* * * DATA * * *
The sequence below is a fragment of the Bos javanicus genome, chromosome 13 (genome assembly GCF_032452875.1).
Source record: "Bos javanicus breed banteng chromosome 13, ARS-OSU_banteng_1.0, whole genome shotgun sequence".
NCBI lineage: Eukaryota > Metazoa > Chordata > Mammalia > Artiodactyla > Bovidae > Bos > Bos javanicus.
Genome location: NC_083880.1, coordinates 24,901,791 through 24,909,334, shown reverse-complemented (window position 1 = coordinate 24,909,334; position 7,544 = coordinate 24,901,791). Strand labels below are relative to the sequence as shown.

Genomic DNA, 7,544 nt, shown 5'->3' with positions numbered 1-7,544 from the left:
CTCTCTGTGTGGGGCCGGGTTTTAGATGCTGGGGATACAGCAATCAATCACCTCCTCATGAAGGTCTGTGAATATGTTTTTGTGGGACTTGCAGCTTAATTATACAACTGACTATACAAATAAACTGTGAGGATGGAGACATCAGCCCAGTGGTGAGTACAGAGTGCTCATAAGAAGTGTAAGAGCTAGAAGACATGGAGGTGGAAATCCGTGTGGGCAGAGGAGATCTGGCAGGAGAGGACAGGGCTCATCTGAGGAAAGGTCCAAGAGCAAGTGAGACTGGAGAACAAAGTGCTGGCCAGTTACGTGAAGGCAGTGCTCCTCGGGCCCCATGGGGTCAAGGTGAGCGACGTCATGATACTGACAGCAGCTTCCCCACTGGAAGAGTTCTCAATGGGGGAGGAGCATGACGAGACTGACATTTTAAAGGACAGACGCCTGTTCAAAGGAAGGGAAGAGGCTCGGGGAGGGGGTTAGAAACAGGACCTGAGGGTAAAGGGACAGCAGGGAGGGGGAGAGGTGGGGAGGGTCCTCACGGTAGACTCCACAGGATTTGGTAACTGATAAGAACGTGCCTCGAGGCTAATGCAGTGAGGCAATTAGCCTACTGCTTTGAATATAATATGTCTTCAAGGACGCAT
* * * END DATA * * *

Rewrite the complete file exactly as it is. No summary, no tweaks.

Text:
The sequence below is a fragment of the Bos javanicus genome, chromosome 13 (genome assembly GCF_032452875.1).
Source record: "Bos javanicus breed banteng chromosome 13, ARS-OSU_banteng_1.0, whole genome shotgun sequence".
NCBI lineage: Eukaryota > Metazoa > Chordata > Mammalia > Artiodactyla > Bovidae > Bos > Bos javanicus.
Genome location: NC_083880.1, coordinates 24,901,791 through 24,909,334, shown reverse-complemented (window position 1 = coordinate 24,909,334; position 7,544 = coordinate 24,901,791). Strand labels below are relative to the sequence as shown.

Genomic DNA, 7,544 nt, shown 5'->3' with positions numbered 1-7,544 from the left:
CTCTCTGTGTGGGGCCGGGTTTTAGATGCTGGGGATACAGCAATCAATCACCTCCTCATGAAGGTCTGTGAATATGTTTTTGTGGGACTTGCAGCTTAATTATACAACTGACTATACAAATAAACTGTGAGGATGGAGACATCAGCCCAGTGGTGAGTACAGAGTGCTCATAAGAAGTGTAAGAGCTAGAAGACATGGAGGTGGAAATCCGTGTGGGCAGAGGAGATCTGGCAGGAGAGGACAGGGCTCATCTGAGGAAAGGTCCAAGAGCAAGTGAGACTGGAGAACAAAGTGCTGGCCAGTTACGTGAAGGCAGTGCTCCTCGGGCCCCATGGGGTCAAGGTGAGCGACGTCATGATACTGACAGCAGCTTCCCCACTGGAAGAGTTCTCAATGGGGGAGGAGCATGACGAGACTGACATTTTAAAGGACAGACGCCTGTTCAAAGGAAGGGAAGAGGCTCGGGGAGGGGGTTAGAAACAGGACCTGAGGGTAAAGGGACAGCAGGGAGGGGGAGAGGTGGGGAGGGTCCTCACGGTAGACTCCACAGGATTTGGTAACTGATAAGAACGTGCCTCGAGGCTAATGCAGTGAGGCAATTAGCCTACTGCTTTGAATATAATATGTCTTCAAGGACGCAT